Look at smaller platforms that may be relevant to your customer base and target. Sites such as Houzz, Goodreads, or Behance allow you to network with individuals who have particular skills and passions.
Review the past performance
A lot of teams utilize the beginning of a new year or quarter to examine marketing programs. If you are revising an existing social media plan you should look over what you've already tried. Seek answers to the following:
What networks can we invest in? Which ones, if any, should we quit?
What kind of content works most effectively -- through reach, clicks, shares, or other KPIs?
What amount of time and money have we invested in social? Are the benefits worth the expense?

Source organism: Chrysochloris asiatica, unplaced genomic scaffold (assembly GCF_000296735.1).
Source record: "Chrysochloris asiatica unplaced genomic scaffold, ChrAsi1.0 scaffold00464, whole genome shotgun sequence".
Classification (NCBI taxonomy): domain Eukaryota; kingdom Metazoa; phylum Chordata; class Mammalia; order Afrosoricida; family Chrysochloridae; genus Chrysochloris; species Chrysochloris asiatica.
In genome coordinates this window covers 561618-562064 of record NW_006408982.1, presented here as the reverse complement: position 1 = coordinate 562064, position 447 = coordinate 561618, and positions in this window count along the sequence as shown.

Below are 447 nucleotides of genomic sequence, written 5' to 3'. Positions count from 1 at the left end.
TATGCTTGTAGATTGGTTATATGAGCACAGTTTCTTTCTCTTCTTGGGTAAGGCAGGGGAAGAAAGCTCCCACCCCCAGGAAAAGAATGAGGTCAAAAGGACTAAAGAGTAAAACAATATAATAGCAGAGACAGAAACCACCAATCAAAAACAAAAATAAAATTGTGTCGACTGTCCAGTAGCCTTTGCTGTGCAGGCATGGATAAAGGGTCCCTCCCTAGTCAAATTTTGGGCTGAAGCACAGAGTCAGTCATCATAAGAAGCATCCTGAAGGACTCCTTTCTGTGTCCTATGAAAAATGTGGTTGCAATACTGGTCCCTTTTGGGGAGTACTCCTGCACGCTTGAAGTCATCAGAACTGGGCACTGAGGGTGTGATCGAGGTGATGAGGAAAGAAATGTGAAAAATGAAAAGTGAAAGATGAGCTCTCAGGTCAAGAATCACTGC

What are we supposed to keep or stop doing?
Create an activity book
A playbook for social media represents the final product of your strategic plan, as well as the smaller details that will guide your daily content -- including content themes the audience segmentation process, as well as posting frequency. A typical playbook includes the following elements:
Aims at the target audience, including any segmented lists (e.g., by industry, age, location, job role, etc.)
There are different reasons to segment your target audience. For example, you can create lists to keep track of different conversations or for advertising targeting purposes.
Social platforms on which you are a part of, including the goals of each channel
Tone and style
Your brand's social media brand voice or persona
Typically, you'll define one voice of your brand for all marketing content , but with distinct styles or tones on social media. For example, some brands have a more playful tone on Twitter while others are more professional on LinkedIn.
The core messages
Main messages that can help convey your brand's value
They are likely to match or support fundamental messages in your content marketing plan.